Cruising at 30mph along the lagoon in Brisbane, Calif., a small city in the lower slopes of San Bruno Mountain just south of San Francisco, it’s hard not to notice motorists turning their heads in curiosity and confusion. I’m zipping past traffic in the bike lane on what seems to be a small, Triumph-style motorcycle or dirt bike with bicycle pedals.
I’m astride “the Tesla of electric bicycles,” the Bolt M-1 electric bicycle from startup Bolt Motorbikes. Founded by a former Zero electric motorcycle engineer who improved the company’s battery technology, Bolt hopes to solve the problem of congestion for commuters while reducing environmental impact.
“We wanted to build a bike that solves problems that we deal with every day when getting around a congested city,” said Bolt CEO Josh Rasmussen. “On a Bolt you can go places where a moped and a motorcycle can’t go. There’s also a low barrier to entry. You don’t need a license to ride a Bolt, you don’t need insurance, and you don’t need to register.”
Anyone over the age of 16 with a helmet can ride the 140 pound Bolt M-1, which resembles a 1970s Honda Super Cub motorcycle with two 30-pound lithium iron phosphate (LiFePO4) batteries in place of a gas tank. In economy mode, M-1 riders can travel up to 50 miles going 20mph on a single charge; sport mode allows the bike to reach up to 40mph for 20-30 miles.
“A lot of electric bicycles today look like a bicycle; there’s nothing unique on the aesthetic side,” said Bolt Motorbikes Co-Founder Nathan Jauvtis. “We wanted to take the technology of today and then embed them in retro stylings of yesterday.”
The electric bike has a throttle, two hand brakes—the back brake is regenerative, meaning braking sends energy back into the LiFePO4—and can ride on the street, in the bike lane, uphill, or off-road. The bike also has Bluetooth connectivity to monitor battery and location, a USB port to for phone charging, and is password protected at start.
Without gears to shift, the M-1 is surprisingly easy to ride. There’s initial jerkiness as you figure out the sweet spot between hand brake and throttle (unlike a bicycle, you can’t brake and pedal at the same time), and leaning into turns is easy. You can ride two-up on the Bolt M-1 without losing much speed, but I found myself wanting to go faster than my bike would allow.
There’s also an issue of range. An average of 30 miles on a single charge seems short and although it’s possible to peddle the M-1 if you’ve exhausted your batteries, it’s not comfortable or easy for a long-legged reporter. Bolt isn’t highway certified, so riders will likely need to tack an extra couple of miles onto their trips to avoid those motorways.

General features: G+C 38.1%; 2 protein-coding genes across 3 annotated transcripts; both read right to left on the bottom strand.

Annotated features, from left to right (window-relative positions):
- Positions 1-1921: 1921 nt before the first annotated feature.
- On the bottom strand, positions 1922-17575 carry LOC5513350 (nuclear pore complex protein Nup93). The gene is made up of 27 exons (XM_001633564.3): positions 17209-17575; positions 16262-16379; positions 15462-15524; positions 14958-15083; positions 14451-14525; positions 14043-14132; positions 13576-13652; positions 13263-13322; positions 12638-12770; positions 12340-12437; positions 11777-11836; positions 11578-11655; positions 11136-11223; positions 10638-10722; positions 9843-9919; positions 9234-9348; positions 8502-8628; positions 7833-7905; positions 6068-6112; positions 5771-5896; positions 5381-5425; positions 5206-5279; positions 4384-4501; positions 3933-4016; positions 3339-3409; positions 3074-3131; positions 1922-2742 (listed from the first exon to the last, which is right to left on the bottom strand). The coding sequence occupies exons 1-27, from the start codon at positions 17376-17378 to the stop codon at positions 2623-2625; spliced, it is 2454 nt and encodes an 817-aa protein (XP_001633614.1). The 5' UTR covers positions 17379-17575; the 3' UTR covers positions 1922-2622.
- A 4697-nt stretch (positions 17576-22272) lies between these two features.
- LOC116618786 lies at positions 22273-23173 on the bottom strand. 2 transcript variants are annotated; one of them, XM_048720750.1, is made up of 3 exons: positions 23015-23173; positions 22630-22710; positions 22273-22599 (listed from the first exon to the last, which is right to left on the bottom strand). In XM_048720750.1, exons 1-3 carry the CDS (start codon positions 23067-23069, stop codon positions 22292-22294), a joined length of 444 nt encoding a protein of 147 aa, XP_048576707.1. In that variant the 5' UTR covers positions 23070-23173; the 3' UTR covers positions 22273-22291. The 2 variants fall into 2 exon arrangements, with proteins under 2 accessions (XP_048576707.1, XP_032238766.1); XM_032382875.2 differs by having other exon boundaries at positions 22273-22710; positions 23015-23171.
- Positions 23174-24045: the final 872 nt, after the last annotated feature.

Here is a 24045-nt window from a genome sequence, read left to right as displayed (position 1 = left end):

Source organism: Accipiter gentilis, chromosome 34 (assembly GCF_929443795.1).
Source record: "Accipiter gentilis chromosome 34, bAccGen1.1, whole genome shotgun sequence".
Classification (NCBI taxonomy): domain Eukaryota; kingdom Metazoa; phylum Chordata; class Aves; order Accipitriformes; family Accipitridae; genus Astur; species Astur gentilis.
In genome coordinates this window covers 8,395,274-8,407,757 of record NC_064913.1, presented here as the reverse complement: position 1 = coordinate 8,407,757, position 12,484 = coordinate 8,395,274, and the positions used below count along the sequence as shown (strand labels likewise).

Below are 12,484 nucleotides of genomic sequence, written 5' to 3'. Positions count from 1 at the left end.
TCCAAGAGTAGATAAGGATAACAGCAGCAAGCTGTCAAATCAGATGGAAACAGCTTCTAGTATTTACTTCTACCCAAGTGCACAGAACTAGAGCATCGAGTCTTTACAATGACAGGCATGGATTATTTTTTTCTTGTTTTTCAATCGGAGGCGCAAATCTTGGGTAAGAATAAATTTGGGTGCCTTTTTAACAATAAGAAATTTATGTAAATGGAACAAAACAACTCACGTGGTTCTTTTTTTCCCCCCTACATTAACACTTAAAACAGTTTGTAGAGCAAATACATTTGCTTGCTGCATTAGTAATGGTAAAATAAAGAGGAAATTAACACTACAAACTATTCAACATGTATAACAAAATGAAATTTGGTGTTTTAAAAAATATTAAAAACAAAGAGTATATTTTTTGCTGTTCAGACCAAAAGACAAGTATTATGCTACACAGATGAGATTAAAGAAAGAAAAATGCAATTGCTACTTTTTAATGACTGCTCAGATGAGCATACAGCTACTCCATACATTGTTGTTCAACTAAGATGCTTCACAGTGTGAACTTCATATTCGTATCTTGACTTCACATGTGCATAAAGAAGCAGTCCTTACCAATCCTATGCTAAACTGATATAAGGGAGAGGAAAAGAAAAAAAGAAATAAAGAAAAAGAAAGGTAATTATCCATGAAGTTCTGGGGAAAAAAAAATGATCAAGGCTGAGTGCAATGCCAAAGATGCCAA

Long-distance riders aren’t Bolt Motorbike’s target market yet. Rasmussen said the average city commute is 10 miles round trip and as a showcase of functionality, a customer recently reported bringing his Bolt M-1 on a Caltrain ride between San Francisco and Silicon Valley.
Further, Bolt has a patented method for easily ejecting batteries so riders can lock their bikes up and charge while at work. A full charge takes 5 hours and costs roughly 21 cents.
“It would take 20 minutes or less to charge the bike enough to go. It’s power on demand so when you twist the throttle you’re off,” Jauvtis said. “With traditional motorcycles or mopeds there’s a waiting period to get the motorcycle up and running. Our motors are the lowest maintenance motors available; they only have one moving party to reduce energy consumption.”
Almost everything on the Bolt M-1 is built in-house, including the 1.68 kWH batteries, which are entirely recyclable and serviceable down to the cell level. The seven-person team at Bolt can build 10 bikes at a time and aims to build 100 M-1s this year; they’re about a dozen bikes away from meeting that goal. Orders are coming in from over 30 countries, but Bolt’s worldwide ridership will likely have to wait until 2017.
It’s unlikely that battery technology will improve significantly by that point. Jauvtis is hopeful that the next five years will bring significant improvement to battery cells, which would allow for quicker charge times and a longer range for the bikes.
“Until battery tech—the actual cells themselves—catches up to gas or gets closer, it’s an uphill battle that we as electric vehicle manufacturers have to face,” he said. “I expect [it will be] probably another 5 years to have doubled the range.”
Bolt’s M-1 bicycles cost $5,450 and can be financed for up to a year (though Rasmussen said the team is working on different payment plans) with a one-year warranty that includes tech support and consultation. The bikes aren’t quite customizable yet, but after-market upgrades including passenger pegs, storage, and extra batteries will eventually be available.
True to their unofficial slogan as the Tesla of electric bikes, Bolt Motorbikes wants its M-1s to be a luxury item. There aren’t plans for a price drop any time soon, though costs may decrease as Bolt scales its operations.
“We don’t make very much money on these bikes; the idea is we hopefully don’t have to lose much money,” Jauvtis said. “We make our money in volume when we start making hundreds and thousands of these bikes…we predict profitability by the end of year three.”
Jauvtis added that there are other opportunities for Bolt’s battery technology, including solar power storage or a back-up power source for a home.